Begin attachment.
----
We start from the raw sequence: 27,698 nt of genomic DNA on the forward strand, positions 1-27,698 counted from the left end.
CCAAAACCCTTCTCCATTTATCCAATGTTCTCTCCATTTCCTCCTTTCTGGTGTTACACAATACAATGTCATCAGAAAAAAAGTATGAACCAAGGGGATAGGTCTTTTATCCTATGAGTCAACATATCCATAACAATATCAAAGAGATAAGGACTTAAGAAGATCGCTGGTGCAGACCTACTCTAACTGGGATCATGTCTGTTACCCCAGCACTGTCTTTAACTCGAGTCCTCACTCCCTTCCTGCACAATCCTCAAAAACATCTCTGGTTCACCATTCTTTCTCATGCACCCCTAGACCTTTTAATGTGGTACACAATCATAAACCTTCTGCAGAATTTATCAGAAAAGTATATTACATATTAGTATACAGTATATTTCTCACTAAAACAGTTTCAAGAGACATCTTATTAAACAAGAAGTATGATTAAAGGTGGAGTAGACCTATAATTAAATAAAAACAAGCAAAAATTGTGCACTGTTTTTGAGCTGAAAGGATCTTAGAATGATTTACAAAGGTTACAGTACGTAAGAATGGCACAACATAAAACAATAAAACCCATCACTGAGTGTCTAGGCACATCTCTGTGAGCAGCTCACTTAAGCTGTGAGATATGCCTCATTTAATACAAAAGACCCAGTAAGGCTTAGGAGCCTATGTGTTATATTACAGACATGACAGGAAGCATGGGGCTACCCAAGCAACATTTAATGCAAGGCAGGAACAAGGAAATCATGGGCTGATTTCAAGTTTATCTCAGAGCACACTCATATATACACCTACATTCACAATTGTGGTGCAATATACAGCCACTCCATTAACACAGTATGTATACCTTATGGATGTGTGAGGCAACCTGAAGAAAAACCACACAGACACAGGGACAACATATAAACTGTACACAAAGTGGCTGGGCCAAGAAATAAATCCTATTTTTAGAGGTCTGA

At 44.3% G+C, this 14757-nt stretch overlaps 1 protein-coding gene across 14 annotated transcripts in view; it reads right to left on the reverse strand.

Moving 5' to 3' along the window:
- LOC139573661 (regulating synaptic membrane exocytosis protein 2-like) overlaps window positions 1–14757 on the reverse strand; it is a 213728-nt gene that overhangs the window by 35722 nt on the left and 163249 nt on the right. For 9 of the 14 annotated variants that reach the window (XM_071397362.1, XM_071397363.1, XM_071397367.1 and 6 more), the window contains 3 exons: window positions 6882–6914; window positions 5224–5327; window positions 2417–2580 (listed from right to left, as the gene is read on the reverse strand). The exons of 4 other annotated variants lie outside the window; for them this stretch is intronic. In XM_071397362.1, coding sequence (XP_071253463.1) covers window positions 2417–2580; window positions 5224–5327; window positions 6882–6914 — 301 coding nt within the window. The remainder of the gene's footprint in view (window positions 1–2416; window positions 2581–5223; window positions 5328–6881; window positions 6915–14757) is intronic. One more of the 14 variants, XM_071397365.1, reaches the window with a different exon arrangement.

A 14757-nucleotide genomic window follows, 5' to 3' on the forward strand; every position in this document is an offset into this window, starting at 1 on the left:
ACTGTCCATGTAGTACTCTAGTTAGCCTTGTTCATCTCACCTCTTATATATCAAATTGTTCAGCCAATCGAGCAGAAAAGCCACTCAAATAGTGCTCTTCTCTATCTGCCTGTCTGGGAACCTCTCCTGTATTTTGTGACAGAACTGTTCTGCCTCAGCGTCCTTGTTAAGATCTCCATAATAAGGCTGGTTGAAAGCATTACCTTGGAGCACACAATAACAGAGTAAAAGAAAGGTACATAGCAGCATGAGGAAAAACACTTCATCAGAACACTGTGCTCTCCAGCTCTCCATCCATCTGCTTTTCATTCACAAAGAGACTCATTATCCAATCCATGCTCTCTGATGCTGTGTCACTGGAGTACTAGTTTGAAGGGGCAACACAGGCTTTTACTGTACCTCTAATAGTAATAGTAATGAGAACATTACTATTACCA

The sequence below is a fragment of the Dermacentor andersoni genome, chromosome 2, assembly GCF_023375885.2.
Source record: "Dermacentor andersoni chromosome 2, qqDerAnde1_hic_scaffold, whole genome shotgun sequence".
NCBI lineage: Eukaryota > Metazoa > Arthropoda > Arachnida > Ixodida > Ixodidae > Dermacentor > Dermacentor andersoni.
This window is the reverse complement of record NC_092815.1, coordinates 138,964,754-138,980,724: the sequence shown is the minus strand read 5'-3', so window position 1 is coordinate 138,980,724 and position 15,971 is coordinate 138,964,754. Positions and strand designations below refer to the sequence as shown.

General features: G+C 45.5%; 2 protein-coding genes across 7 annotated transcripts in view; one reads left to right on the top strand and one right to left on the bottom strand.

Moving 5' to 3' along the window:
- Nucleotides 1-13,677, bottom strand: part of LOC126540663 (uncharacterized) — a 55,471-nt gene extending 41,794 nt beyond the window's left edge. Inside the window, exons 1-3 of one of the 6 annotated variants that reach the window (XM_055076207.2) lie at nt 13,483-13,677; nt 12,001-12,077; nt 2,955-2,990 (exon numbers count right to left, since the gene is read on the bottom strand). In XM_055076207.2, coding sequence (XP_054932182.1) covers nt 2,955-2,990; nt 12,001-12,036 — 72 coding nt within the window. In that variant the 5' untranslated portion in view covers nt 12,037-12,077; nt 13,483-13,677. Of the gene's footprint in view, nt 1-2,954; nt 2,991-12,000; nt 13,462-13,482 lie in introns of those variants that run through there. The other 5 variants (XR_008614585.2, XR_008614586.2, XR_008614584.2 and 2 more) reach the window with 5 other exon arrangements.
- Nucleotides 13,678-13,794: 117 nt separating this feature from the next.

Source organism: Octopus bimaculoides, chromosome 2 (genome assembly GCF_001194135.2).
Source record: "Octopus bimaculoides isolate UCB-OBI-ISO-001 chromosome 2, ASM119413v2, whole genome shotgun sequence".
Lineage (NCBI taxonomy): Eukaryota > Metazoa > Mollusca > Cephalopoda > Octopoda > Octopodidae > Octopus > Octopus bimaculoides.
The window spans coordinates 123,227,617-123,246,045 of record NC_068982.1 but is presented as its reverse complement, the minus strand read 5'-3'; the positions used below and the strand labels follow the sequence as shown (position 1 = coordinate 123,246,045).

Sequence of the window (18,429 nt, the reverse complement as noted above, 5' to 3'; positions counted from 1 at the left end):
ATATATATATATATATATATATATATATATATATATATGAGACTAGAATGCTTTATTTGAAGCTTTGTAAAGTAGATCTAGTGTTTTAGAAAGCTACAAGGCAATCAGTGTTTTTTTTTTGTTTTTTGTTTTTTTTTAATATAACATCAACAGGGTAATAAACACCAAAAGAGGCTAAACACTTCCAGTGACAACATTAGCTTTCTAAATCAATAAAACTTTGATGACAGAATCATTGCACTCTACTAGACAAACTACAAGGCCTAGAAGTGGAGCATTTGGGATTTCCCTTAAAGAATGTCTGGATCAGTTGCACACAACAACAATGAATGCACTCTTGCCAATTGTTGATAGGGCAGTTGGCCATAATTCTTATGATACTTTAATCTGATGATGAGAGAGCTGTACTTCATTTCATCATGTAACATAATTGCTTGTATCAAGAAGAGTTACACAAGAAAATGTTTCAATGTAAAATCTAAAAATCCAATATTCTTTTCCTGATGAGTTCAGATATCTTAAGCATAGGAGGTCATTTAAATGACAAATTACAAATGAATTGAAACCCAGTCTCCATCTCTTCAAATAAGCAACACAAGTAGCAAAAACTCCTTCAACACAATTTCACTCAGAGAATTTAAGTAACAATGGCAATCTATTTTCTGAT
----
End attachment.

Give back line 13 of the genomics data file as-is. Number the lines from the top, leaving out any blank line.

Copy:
Moving 5' to 3' along the window: